Another two-day round of tripartite meetings between Egypt, Sudan and Ethiopia over the contentious Grand Ethiopian Renaissance Dam (GERD) commenced in Washington, DC 28 January. Talks were supposed to be concluded mid this month but were deferred after failure to reach final consensus
Ministers of Foreign Affairs and Irrigation from Egypt, Ethiopia and Sudan met 14 January in Washington to discuss continuing differences around timing and technical regulations regarding filling and operation of the $ 4 Billion USD Nile dam, hosted by United States Treasury Secretary Steven Mnuchin, and included World Bank President David Malpass.
After the 14 January meeting, some signs of agreement were indicated in a joint statement that “The Ministers noted the progress achieved in the four technical meetings among the Ministers of Water Resources and their two prior meetings in Washington DC and the outcomes of those meetings and their joint commitment to reach a comprehensive, cooperative, adaptive, sustainable, and mutually beneficial agreement on the filling and operation (of the dam)”.
The three countries agreed that the filling process will be implemented in stages to not cause any harm to the downstream countries of Egypt and Sudan. “Firstly, the initial stage of filling will be conducted during the Nile wet season, generally from July to August [the annual season of Nile rainwater], and will continue in September, they said, adding that the filling process during this period will be “subject to certain conditions”.
It was also agreed that the dam will be filled with water, in the initial stage, to reach a level of 595 meters above sea level and to generate electricity for the Ethiopians, while taking “appropriate mitigation measures for Egypt and Sudan in case of severe droughts during this stage”, while subsequent stages of the filling process will depend on the hydrological conditions of the Blue Nile by putting into consideration the level needed for producing the electricity for Ethiopia and adopted mitigation measures for Egypt and Sudan.
The three countries previously held a ministerial meeting on the GERD 8-9 January in Addis Ababa, Ethiopia as part of talks that began in November 2019 in Washington in an attempt to reach trilateral agreement. On 10 January, Egypt said that negotiations had failed to lead to tangible progress because of Ethiopia’s intransigence.
This was followed, 12 January, by announcement from Ethiopia Prime Minister Abiy Ahmed that he asked South Africa President Cyril Ramaphosa to act as a mediator among the three countries over the dam.
“As for Cyril Ramaphosa, he is a good friend for both Ethiopia and Egypt and is the upcoming president of the African Union. He can mediate a discussion between both parties to solve the issue peacefully because peace is the foundation of everything here in Africa…That is why he can mediate as a brother of Ethiopia, Egypt and Sudan. I am sure that he will play a significant role in bringing us a win-win approach”, Ahmed said.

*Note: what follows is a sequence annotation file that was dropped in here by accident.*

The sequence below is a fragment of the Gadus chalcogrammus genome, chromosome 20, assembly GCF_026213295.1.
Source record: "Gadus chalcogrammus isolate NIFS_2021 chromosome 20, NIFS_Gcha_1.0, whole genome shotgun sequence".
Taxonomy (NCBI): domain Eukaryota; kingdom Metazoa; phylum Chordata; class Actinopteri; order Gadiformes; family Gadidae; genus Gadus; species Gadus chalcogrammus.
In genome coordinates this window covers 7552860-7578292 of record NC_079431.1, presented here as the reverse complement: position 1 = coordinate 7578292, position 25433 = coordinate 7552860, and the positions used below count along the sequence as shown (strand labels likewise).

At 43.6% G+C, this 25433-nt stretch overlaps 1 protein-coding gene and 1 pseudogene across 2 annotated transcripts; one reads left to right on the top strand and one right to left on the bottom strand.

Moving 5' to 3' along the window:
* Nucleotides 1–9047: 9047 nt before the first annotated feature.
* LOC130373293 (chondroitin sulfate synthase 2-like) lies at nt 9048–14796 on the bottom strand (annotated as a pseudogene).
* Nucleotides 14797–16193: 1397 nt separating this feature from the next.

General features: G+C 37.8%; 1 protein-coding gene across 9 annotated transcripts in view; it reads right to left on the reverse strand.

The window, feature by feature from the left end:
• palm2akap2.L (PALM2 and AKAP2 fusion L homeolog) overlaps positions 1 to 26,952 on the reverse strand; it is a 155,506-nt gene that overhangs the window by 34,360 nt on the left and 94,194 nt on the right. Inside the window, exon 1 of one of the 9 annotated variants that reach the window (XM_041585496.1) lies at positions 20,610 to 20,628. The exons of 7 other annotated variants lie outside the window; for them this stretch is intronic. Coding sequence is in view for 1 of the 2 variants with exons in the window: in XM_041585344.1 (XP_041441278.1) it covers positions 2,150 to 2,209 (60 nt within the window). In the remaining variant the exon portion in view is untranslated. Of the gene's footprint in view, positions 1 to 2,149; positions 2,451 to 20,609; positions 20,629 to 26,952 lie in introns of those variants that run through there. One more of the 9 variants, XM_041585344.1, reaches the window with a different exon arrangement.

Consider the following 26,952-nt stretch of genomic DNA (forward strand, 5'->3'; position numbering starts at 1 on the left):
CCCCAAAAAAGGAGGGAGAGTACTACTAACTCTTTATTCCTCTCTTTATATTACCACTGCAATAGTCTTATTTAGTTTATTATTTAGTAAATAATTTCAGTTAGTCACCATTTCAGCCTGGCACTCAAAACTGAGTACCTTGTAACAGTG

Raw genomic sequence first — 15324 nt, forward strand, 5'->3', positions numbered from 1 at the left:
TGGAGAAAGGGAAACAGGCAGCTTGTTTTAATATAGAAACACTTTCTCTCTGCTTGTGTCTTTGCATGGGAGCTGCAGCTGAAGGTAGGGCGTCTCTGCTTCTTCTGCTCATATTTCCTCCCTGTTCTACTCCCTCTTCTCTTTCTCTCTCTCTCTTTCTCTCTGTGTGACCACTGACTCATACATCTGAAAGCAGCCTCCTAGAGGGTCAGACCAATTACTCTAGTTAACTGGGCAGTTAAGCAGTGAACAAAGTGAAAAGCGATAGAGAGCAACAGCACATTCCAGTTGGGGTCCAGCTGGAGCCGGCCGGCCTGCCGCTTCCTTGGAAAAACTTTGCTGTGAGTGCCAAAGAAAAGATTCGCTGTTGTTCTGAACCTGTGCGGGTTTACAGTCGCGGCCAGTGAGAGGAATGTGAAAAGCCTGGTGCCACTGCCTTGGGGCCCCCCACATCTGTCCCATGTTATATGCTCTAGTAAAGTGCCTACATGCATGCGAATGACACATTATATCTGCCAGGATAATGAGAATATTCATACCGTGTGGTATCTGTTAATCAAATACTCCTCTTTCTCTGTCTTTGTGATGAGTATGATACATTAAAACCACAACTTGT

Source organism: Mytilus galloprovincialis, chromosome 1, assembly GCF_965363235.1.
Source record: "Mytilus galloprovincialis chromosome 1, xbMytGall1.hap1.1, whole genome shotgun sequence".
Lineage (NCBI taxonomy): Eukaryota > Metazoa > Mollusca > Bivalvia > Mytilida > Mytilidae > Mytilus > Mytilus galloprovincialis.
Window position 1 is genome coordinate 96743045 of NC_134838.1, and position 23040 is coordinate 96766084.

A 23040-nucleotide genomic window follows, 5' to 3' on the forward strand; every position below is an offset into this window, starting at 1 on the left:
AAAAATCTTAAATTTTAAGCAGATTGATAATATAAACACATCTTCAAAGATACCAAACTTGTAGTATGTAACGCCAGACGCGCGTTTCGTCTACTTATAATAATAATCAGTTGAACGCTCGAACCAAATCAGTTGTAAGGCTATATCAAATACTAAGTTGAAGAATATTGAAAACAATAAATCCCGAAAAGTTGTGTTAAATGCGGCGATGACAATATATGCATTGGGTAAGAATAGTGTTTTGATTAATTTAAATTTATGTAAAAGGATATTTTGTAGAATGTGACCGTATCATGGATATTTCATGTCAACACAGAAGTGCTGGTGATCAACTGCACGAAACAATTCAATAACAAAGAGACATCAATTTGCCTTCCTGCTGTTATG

The United States and The World Bank have supported and acted as observers to the agreed schedule of talks to work toward completion of an agreement by 15 January, 2020 and that if an agreement is not reached by that date, that Article 10 of the 2015 Declaration of Principles would be invoked, that:
“The three countries commit to settle any dispute resulting from the interpretation or application of the declaration of principles through talks or negotiations based on the good will principle. If the parties involved do not succeed in solving the dispute through talks or negotiations, they can ask for mediation or refer the matter to their heads of states or prime ministers”.
The first of the experts’ meetings, held in mid-November in Addis Ababa, Ethiopia, was followed by claims in Ethiopian media that Egypt and Sudan have accepted Ethiopia’s proposal to start filling the dam in June 2020, when there will be high rainfall in the Ethiopian highlands.
Subsequent talks in Cairo in early December over the filling and operation of the dam did not reach substantial agreement.
A third meeting took place in Khartoum on 21-22 December, with the fourth meeting hosted by Ethiopia 8-9 January, again resulting in deadlock.
Egypt has insisted that Ethiopia should fill the dam reservoir over a period of seven years and release 40 billion cubic meters of water every year. However, Ethiopia wants to fill the dam in 3 years and earlier this year rejected Egypt’s proposal, claiming that it does not “respect current and future rights and development plans of Ethiopia over the Nile and complicates the filling of the dam”.